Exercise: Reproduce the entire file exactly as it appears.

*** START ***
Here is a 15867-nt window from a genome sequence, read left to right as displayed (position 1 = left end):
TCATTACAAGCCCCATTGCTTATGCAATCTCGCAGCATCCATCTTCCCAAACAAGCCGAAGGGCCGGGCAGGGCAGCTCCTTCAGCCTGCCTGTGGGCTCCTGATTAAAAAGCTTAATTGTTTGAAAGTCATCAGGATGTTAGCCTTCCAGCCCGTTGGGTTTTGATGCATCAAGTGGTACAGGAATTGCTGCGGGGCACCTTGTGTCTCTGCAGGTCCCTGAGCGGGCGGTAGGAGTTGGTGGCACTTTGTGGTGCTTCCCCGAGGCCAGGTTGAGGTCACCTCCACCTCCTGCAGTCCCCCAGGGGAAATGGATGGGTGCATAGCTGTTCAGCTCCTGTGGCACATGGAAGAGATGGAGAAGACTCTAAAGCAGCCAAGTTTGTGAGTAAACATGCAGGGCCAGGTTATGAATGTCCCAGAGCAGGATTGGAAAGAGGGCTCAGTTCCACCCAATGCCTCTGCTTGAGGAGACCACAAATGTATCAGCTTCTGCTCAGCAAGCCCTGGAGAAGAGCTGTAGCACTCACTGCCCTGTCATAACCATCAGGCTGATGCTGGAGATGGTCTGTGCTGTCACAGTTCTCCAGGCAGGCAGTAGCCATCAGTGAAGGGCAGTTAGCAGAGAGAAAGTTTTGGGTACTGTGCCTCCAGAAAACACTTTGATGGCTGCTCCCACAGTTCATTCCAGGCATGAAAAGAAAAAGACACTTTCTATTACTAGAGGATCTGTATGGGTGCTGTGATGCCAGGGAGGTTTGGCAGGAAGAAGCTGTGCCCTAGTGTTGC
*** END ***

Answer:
Here is a 15867-nt window from a genome sequence, read left to right as displayed (position 1 = left end):
TCATTACAAGCCCCATTGCTTATGCAATCTCGCAGCATCCATCTTCCCAAACAAGCCGAAGGGCCGGGCAGGGCAGCTCCTTCAGCCTGCCTGTGGGCTCCTGATTAAAAAGCTTAATTGTTTGAAAGTCATCAGGATGTTAGCCTTCCAGCCCGTTGGGTTTTGATGCATCAAGTGGTACAGGAATTGCTGCGGGGCACCTTGTGTCTCTGCAGGTCCCTGAGCGGGCGGTAGGAGTTGGTGGCACTTTGTGGTGCTTCCCCGAGGCCAGGTTGAGGTCACCTCCACCTCCTGCAGTCCCCCAGGGGAAATGGATGGGTGCATAGCTGTTCAGCTCCTGTGGCACATGGAAGAGATGGAGAAGACTCTAAAGCAGCCAAGTTTGTGAGTAAACATGCAGGGCCAGGTTATGAATGTCCCAGAGCAGGATTGGAAAGAGGGCTCAGTTCCACCCAATGCCTCTGCTTGAGGAGACCACAAATGTATCAGCTTCTGCTCAGCAAGCCCTGGAGAAGAGCTGTAGCACTCACTGCCCTGTCATAACCATCAGGCTGATGCTGGAGATGGTCTGTGCTGTCACAGTTCTCCAGGCAGGCAGTAGCCATCAGTGAAGGGCAGTTAGCAGAGAGAAAGTTTTGGGTACTGTGCCTCCAGAAAACACTTTGATGGCTGCTCCCACAGTTCATTCCAGGCATGAAAAGAAAAAGACACTTTCTATTACTAGAGGATCTGTATGGGTGCTGTGATGCCAGGGAGGTTTGGCAGGAAGAAGCTGTGCCCTAGTGTTGC